“What’s your problem?’ Dorjee Lhatoo shouted in Tibetan, “We’ll all die if we carry on pushing towards the summit,” Lieutenant Chachu replied. The two men were a hundred feet below the summit of Mount Jhomolhari (Chomolhari – 24,000 ft) making their final assault to the summit.
Chachu was an officer of the Royal Bhutan Army, while Lhatoo was an Indian mountaineer. They were part of the 1970 Indo-Bhutan expedition. Colonel Kumar from the Indian army, who worked in the Himalayan Mountaineering Institute in Darjeeling, headed the expedition.
The colonel had met the Third King in Darjeeling, who had accepted his proposal to scale the mountain.
The Bhutanese consider mountains sacred and the abode of the gods. Climbing them is sacrilegious.
Mount Jhomolhari is one of Bhutan’s most sacred mountains. It is the highest peak on the western border and dominates the border with China. It is worshipped as the house of the goddess Jo-mo. Its symmetrical peak the summit is considered fit to be the throne of the divine and worshipped as a living being. Furthermore, the mountain is considered to be the bride of Mount Kangchenjunga.
The sacred mountain was first scaled in 1937. When the English mountaineer, Spencer Chapman, climbed it, the yak herders living in its shadows were not happy.
After more than three decades, the second expedition took off in 1970. The ten climbers were divided into two teams. Chachu and Lhatoo were on the first team.
On the morning of April 23, the first team set off from camp II at 23,000 feet. The climbing condition were most favourable, the weather clear.
After some hours of dangerous climbing on razor sharp ridges and slippery slopes the team reached the southwestern summit and rested 100 feet below the throne of the mountain. It is here that Chachu first refused to climb any further and tried to prevent his team members as well.
“Please don’t go any further,” Chachu cautioned his team members. His words fell on deaf ears. While his team entered the throne, he could not bring himself to tread upon the goddess with his feet. He remembers, staring at the summit, “I felt I couldn’t go up to the top.” Years later, psychologist called this reluctance the ‘Chachu syndrome.’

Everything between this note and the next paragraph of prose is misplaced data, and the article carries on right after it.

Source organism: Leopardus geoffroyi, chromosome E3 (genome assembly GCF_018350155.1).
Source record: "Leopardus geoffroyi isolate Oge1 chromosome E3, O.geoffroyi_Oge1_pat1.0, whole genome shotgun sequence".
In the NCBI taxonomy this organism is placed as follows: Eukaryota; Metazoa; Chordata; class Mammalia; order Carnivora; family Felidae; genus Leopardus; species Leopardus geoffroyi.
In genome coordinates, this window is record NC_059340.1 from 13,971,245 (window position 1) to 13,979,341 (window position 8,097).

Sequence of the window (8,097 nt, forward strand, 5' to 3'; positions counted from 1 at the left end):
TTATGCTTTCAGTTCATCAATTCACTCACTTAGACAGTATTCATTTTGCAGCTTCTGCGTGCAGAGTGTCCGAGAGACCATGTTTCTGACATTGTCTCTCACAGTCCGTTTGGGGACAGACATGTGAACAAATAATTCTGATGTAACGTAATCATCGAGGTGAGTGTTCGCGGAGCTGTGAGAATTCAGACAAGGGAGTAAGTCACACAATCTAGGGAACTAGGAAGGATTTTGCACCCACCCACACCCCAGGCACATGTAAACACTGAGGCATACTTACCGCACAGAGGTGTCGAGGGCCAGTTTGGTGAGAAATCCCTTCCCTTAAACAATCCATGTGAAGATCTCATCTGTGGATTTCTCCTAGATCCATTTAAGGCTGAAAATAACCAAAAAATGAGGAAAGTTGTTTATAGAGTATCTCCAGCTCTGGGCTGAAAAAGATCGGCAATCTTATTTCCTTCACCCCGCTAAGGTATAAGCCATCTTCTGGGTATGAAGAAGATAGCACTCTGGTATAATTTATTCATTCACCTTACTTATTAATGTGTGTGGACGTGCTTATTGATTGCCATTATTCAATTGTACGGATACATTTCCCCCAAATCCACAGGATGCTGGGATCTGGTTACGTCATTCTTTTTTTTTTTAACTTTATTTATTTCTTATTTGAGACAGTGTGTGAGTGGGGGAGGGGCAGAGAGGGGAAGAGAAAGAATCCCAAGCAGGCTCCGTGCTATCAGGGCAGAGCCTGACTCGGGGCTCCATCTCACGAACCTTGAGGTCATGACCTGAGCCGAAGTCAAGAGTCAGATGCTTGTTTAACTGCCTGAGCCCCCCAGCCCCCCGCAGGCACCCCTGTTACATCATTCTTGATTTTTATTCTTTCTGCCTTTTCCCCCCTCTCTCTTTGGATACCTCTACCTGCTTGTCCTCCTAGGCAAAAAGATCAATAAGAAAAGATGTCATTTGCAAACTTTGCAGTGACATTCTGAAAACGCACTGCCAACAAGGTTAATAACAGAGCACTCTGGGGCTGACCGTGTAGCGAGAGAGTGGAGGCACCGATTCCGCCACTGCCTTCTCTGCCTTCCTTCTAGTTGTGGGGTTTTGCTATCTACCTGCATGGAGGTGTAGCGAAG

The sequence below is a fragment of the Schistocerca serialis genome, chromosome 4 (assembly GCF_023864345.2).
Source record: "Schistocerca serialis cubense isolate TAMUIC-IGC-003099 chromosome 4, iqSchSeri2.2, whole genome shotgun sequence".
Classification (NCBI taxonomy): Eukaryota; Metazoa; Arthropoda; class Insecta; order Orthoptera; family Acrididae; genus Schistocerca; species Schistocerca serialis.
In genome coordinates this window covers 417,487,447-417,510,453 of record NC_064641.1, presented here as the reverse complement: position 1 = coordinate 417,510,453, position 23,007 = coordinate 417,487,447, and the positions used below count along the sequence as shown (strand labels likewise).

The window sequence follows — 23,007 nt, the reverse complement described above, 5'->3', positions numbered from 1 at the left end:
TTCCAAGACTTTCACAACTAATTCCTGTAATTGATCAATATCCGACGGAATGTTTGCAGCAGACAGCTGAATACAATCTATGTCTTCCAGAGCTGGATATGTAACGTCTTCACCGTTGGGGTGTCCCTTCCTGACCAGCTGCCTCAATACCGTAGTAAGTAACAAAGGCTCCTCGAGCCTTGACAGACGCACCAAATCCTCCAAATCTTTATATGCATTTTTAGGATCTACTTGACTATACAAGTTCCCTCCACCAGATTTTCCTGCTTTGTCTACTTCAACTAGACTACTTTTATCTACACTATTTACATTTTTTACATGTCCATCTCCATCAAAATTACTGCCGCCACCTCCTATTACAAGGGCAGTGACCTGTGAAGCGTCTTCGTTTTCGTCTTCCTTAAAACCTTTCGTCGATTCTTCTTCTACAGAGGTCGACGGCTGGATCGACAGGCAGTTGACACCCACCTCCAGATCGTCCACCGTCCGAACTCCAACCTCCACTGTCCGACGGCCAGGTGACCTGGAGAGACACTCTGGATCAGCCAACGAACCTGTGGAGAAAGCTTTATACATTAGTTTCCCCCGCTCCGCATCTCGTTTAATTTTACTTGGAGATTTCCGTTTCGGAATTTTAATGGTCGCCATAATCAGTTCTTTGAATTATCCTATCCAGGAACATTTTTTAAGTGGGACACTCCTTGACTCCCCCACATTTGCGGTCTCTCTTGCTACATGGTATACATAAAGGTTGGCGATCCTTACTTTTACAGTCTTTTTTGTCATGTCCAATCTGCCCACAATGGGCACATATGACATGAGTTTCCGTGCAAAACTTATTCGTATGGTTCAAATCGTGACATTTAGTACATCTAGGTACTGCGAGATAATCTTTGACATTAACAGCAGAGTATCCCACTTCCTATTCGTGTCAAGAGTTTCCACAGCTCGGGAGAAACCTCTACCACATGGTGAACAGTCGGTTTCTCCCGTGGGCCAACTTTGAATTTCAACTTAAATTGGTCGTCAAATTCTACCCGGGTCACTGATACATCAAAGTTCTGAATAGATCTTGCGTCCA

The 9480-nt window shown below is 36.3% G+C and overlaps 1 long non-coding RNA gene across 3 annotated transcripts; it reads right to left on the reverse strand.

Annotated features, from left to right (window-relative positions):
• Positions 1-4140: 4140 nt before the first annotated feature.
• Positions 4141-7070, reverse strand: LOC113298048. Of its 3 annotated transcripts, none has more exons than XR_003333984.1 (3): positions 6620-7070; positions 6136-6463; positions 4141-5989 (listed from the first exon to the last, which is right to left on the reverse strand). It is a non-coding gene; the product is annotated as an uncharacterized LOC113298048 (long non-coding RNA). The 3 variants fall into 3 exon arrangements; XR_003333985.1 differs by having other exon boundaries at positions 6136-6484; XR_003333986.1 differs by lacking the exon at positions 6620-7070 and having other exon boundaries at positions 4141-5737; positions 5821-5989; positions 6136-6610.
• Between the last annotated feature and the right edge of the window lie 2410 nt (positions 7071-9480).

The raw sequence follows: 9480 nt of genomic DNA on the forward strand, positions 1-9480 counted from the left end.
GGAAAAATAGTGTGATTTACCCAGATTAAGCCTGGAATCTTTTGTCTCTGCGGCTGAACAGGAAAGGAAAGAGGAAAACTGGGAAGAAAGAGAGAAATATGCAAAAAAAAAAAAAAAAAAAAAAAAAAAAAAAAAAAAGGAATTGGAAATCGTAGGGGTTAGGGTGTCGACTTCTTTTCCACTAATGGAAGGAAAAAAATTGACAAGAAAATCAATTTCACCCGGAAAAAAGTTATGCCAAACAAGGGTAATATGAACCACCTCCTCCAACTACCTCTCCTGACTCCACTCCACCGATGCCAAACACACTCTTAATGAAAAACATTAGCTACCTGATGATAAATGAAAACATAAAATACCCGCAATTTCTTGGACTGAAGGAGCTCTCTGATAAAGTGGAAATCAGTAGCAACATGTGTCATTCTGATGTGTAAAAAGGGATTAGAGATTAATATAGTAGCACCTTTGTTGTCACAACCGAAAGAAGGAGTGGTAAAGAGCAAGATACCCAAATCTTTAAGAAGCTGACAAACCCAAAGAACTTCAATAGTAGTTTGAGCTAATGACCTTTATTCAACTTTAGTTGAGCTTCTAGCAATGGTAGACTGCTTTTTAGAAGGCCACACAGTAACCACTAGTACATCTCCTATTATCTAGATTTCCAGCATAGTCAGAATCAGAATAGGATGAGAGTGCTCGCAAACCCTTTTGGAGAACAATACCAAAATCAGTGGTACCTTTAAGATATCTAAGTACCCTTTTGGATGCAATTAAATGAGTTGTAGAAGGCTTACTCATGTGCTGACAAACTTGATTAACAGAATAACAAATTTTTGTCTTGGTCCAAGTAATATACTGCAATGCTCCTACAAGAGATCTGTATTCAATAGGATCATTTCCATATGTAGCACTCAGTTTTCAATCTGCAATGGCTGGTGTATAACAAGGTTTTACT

Obviously, the rest of the team had no problem scaling the mountain. In the words of one of them, “There is nothing wrong with going to abode of the goddess Chomolhari to pray. We all had come here in utter humility on a pilgrimage.” The four members reached the top at 4:30 am. In addition to the flags of the two countries (shown in the photo), Lhatoo placed the ornate urn (shown in the photo), containing precious objects, such as gold and diamonds, to pacify the divine lady. It was placed on the throne of the goddess. It had been blessed by the monks and was to appease the deities residing on the Sino-Bhutan border.
The Jhomolhari expedition of 1970 is known for two things. First, the efficient use of bamboos as ladders; and secondly, the dramatic disappearance of the three climbers Captain PSL Kang, Captain Dharam Pal and Sherpa Aa Nima. To this day, the disappearance remains a mystery shrouded in conspiracy theories.
Lieutenant Chachu and his team met the second party when they were descending. They were last seen about 150 feet short of the summit. A big search party was set up and helicopters engaged. This expedition did stop a few metres short of the summit, in respect to the religious concerns of Buddhists on both sides of the mountain.
“As a Buddhist and a Tibetan speaker, the goddess spared you because you were carrying the yangu,” the Bhutanese cautioned Lhatoo and stopped him from joining the rescue mission. However, Col. Kumar, Prem Chand and six Sherpas went ahead with a ground search but had no success.
On the 1st of May 1970, the search for the three Indian mountaineers was called off. All means were implored to locate the missing climbers. It was with a heavy heart that Lt. Chachu says, “That the search was finally abandoned.”
Mountaineers will tell you that the mountains get hold of people. Years later, lieutenant Chachu reflected, “It all looked rather tiring while it lasted, but given a chance now I’d again like to go to the mountains. They are so good. You feel their sacredness. Mountains do something to men. Once you have been to them, you are never the same again. Once you have been on a mountain, you feel yourself a purer, a better man.”
Contributed by Tshering Tashi for Kuensel,
Co-author, Bold Bhutan Beckons